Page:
Who Really Won The Big Game?

Posted by Julia Perkins

Chalk it up to the Jennifer Lawrence Effect. We all remember the 2013 Academy Awards when J-Law tripped up the stairs on the way to accept her award for Best Actress. It was a moment that by most standards should have been a little embarrassing, but instead it came across as relatable. That small misstep is indicative of her brand—effortless, attainable and, above all, authentic.

It seems the advertising industry is finally catching on to this idea of brand authenticity. It is something that has always been around but has finally moved up the ranks from being just a virtue to a necessity. During this year’s big game we saw plenty of brands attempt authenticity—and in my humble opinion, a few hit the nail on the head and even more missed the mark. In a world of staging, pre-recording and scripted “reality,” the pre-meditated flash mob experience isn’t as appealing to consumers as it once was. At the rate the tweets come in, brands can’t risk their trustworthiness or relevancy by being roasted by thousands of online trolls for not practicing what it preaches. Now that the dust has settled from the big game, it’s time to take a moment to reflect on a few of the evening’s most talked about spots.

84 Lumber

In the eyes of many, 84 Lumber stole the show with its 90-second spot that ultimately sent viewers to its website to view the full 5-minute video (which eventually crashed the site). Rather than shove their product down the throats of the consumer, they opted to jump on the political agenda bandwagon and create an emotional connection with their brand. Using this tactic of borrowed interest can be a risky move, but if executed properly it can generate buy-in from those not necessarily familiar with the brand. A significant portion of 84 Lumber’s customer base within the building supply industry are first-generation immigrants to the United States, so they took a gamble that their message would resonate with people who were aware of the company and would promote additional buy-in.

Mine might be an unpopular opinion, but in my eyes the ad lost its luster by including a call to action for employment applications blatantly on its website. This move overshadowed the company’s seemingly genuine message in support of their major expansion planned for this year.

GS&F Senior Vice President and Media Director Laramey Lawson also weighed in: “84 Lumber spent $15 million on a 90-second recruitment technique to support their major store expansion in 2017. The ad was designed to embody the characteristics of the 20- to 29-year-old strong-willed, determined and hard-working males they are aiming to hire. The immigration storyline was targeted directly to their audience, as much of their expansion will be in states with higher concentration of immigrants, including California, New York, North Carolina and Colorado. Also interesting to note is that 84 Lumber’s entire media budget for 2016 was only $1 million.”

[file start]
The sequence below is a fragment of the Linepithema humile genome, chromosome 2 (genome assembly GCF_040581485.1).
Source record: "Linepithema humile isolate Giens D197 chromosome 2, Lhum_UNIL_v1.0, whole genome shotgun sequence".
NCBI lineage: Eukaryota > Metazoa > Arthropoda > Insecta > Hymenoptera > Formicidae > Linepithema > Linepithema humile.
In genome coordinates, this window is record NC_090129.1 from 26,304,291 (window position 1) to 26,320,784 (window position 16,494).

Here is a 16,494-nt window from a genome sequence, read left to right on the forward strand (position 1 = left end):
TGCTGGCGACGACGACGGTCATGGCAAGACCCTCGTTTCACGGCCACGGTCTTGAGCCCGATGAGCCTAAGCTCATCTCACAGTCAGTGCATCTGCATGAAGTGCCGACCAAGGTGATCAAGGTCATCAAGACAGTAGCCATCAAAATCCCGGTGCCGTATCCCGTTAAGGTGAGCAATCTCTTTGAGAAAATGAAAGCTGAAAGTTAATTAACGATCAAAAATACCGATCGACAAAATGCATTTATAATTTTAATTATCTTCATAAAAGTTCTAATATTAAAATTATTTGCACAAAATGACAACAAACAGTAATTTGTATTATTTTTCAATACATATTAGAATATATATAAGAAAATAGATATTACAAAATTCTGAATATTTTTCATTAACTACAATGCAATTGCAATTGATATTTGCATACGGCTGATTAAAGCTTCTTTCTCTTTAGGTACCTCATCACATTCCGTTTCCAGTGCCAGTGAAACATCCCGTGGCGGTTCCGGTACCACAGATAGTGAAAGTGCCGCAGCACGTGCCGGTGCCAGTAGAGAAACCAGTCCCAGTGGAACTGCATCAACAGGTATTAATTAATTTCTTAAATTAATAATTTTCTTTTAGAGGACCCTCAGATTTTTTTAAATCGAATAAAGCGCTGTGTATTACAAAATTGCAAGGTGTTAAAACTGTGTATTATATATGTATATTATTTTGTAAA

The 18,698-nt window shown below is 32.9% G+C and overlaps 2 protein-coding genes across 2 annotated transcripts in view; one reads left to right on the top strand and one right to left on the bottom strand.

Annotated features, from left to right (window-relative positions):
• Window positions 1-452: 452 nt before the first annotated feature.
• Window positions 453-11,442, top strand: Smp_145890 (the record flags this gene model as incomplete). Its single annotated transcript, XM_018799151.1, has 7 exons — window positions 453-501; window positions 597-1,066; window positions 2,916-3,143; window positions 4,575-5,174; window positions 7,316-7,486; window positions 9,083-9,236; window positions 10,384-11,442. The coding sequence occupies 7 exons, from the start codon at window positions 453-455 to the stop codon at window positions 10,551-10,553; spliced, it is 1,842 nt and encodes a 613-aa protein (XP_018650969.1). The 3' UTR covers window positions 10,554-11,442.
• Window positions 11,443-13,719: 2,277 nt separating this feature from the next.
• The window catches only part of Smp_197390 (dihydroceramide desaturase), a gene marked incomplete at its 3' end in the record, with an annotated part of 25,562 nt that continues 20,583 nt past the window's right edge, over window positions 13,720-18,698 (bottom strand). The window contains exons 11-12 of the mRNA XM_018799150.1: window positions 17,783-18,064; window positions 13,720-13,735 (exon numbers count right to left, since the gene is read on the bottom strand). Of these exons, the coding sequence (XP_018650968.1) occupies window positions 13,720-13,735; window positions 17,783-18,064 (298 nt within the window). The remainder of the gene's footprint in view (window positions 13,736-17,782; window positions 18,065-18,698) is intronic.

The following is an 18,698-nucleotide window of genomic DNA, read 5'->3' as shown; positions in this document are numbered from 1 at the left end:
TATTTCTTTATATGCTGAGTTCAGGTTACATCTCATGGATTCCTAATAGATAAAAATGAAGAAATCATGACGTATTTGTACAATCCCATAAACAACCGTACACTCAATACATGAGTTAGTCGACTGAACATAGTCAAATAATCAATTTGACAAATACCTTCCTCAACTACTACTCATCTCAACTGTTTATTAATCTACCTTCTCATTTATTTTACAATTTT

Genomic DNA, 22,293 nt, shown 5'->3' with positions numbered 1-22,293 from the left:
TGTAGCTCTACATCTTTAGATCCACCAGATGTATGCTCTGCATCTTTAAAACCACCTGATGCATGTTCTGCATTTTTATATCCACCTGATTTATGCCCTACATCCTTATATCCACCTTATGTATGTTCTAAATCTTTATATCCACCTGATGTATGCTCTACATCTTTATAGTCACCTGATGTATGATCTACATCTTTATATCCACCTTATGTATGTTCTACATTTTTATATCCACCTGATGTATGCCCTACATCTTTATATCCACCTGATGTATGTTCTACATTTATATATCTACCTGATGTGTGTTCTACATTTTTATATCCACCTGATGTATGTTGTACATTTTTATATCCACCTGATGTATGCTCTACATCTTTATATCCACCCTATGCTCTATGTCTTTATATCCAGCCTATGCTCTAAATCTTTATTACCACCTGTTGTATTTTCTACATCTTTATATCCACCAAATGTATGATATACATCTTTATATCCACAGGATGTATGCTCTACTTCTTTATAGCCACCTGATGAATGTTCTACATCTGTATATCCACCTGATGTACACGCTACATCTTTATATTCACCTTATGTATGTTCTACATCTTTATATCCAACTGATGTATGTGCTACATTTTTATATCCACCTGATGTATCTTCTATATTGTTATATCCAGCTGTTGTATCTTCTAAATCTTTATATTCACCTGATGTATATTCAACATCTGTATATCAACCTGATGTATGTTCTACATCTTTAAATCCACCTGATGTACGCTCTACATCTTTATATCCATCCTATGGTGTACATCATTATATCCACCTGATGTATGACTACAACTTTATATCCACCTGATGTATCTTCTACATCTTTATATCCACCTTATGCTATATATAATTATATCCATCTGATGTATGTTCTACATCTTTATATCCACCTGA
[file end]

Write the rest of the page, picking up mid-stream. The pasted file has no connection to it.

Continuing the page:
What about Audi’s spot? The ad served as a father’s plea for his daughter’s future through gender equality and wage gap eradication.
However, not long after the commercial aired the truth behind the spot started trending—Audi has no women on its six-person executive team and its supervisory board is only 16% women. To many, it seemed the negativity of the impending doom the daughter would face in the workforce was amplified by real-life circumstances. As a woman, it felt like the ad was already pandering in its heaviness and it made me think: If a company like Audi can’t even overcome the obstacles of gender inequality, who can? Which, I have to guess, was not the brand’s desired effect on its audience.


If it seems like I am unnecessarily down on this year’s ads, don’t fret—I do have a favorite. If it were up to me to choose this year’s champion, it would be Airbnb in a landslide victory. Their overall message “we accept” was simple and effective. The visual overlay strengthened the message by making sure it would not be overwhelmed by the noise of a crowded party. The back story of this ad makes it all the more impressive to me. The opportunity fell into their lap (no really—the ad space opened up three days before the game) and they seized it. Airbnb recognized their audience and reached out to the larger global community with a commitment to provide short-term housing to refugees and other displaced people while simultaneously pledging $4 million to the International Rescue Committee.  Their message, “We believe no matter who you are, where you’re from, who you love or who you worship, we all belong. The world is more beautiful the more you accept,” was indeed heard. My opinion wasn’t shared by everyone, though. GS&F’s Senior Strategic Planner Allison Kapp believes that the ad fell short, explaining, “The Airbnb ad felt reminiscent of the United Colors of Benetton work from around 15 years ago. You could have taken any brand and replaced Airbnb’s logo on that ad. Given that Airbnb is a company that connects people to places, where people open their homes to others, I thought that there was a lot of ripe ground for them to create a stronger tie between their message and current social issues.”


So what does all of this mean? We have learned how to spot the real from the fake, so the best thing a brand can do is be authentic. At the end of the day brand authenticity leads to a genuine connection, creating brand loyalty. And isn’t that what football Sunday is all about?